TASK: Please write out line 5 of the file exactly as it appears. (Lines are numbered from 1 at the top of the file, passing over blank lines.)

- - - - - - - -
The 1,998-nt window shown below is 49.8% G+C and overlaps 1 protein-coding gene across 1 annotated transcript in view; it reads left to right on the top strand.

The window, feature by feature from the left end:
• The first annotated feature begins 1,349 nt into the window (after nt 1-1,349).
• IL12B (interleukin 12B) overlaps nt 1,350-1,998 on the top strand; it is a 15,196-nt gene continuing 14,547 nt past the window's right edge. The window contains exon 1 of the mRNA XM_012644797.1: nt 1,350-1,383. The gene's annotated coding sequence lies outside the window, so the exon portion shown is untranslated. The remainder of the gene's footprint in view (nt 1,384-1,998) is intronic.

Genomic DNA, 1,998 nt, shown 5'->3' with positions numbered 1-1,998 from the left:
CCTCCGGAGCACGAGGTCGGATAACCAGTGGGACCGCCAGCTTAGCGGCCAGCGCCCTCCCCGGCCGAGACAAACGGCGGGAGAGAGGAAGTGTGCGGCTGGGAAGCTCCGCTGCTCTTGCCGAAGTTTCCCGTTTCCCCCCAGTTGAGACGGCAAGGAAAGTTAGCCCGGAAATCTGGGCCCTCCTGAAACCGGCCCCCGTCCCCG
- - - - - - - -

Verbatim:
Genomic DNA, 1,998 nt, shown 5'->3' with positions numbered 1-1,998 from the left: